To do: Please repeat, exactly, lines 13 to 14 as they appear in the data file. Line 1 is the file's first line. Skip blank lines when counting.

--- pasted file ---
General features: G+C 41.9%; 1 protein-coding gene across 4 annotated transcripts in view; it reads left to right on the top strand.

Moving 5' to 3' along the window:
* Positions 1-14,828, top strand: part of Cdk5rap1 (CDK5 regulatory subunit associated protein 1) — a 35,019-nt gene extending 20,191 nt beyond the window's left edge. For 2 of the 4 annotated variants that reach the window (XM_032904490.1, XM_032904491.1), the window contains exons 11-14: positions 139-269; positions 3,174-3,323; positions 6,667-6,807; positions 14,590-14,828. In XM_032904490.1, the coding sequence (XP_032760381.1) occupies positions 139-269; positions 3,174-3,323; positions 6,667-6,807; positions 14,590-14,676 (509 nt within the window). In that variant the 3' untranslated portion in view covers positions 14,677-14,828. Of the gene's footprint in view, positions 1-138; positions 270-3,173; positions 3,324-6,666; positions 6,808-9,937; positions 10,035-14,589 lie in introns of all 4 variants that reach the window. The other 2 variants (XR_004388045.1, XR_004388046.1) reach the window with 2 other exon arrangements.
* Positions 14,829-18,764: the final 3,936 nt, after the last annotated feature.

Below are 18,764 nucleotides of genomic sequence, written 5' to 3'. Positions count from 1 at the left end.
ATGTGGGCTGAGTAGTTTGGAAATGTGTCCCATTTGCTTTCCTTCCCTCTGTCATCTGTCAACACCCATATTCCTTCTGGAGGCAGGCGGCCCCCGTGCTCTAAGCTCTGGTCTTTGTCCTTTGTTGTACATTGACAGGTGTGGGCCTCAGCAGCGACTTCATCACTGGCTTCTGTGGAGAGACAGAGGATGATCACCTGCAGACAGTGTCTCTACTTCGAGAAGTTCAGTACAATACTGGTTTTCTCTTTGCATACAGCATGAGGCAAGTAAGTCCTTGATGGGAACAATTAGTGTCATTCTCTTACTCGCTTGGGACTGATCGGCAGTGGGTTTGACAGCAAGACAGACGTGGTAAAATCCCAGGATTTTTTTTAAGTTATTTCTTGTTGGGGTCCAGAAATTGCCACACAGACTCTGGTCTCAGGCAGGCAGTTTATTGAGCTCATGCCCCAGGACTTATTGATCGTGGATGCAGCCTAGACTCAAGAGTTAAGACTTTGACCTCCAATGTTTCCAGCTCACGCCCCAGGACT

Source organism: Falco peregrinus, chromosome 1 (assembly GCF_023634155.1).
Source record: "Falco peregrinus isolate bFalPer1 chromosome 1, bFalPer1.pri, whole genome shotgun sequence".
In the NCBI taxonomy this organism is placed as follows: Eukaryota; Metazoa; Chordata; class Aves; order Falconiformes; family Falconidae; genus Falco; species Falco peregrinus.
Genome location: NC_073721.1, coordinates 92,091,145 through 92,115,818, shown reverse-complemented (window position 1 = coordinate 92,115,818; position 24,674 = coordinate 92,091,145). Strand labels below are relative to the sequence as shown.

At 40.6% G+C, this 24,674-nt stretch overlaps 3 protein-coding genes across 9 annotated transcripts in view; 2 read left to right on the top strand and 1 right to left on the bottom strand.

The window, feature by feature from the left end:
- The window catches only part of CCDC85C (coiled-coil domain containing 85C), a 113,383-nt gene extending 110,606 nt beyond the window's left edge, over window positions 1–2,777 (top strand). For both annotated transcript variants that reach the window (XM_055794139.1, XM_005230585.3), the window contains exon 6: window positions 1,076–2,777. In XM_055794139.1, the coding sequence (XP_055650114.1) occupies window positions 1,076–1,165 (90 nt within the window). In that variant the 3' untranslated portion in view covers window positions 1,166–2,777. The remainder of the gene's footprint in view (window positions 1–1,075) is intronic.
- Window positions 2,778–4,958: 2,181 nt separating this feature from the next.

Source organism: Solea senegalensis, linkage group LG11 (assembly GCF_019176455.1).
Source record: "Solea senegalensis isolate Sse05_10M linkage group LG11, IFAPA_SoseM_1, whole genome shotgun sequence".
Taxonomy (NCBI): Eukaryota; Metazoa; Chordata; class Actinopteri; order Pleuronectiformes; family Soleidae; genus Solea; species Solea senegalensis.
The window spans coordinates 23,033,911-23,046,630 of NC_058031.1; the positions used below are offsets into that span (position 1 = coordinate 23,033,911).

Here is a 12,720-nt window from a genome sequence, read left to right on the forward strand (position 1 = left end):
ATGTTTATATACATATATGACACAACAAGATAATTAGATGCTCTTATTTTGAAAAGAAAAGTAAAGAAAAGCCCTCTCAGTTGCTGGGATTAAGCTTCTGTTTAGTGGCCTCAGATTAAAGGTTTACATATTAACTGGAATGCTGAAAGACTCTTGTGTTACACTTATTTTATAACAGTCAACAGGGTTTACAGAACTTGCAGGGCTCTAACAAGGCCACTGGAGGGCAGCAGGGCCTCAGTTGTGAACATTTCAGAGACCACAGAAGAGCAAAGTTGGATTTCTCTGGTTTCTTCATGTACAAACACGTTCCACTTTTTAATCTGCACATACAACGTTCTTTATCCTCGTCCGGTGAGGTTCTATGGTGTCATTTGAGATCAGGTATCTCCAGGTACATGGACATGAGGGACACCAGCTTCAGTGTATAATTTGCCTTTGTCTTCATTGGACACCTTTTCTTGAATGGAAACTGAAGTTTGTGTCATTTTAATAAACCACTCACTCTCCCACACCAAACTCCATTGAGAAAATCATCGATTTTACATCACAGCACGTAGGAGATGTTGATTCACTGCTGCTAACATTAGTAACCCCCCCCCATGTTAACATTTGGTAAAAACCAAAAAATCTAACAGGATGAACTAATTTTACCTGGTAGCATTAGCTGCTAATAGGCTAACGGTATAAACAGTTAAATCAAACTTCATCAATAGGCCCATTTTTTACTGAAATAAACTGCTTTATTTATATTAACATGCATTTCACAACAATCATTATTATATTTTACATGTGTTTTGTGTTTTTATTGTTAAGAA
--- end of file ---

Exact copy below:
- The window catches only part of CCDC85C (coiled-coil domain containing 85C), a 113,383-nt gene extending 110,606 nt beyond the window's left edge, over window positions 1–2,777 (top strand). For both annotated transcript variants that reach the window (XM_055794139.1, XM_005230585.3), the window contains exon 6: window positions 1,076–2,777. In XM_055794139.1, the coding sequence (XP_055650114.1) occupies window positions 1,076–1,165 (90 nt within the window). In that variant the 3' untranslated portion in view covers window positions 1,166–2,777. The remainder of the gene's footprint in view (window positions 1–1,075) is intronic.
- Window positions 2,778–4,958: 2,181 nt separating this feature from the next.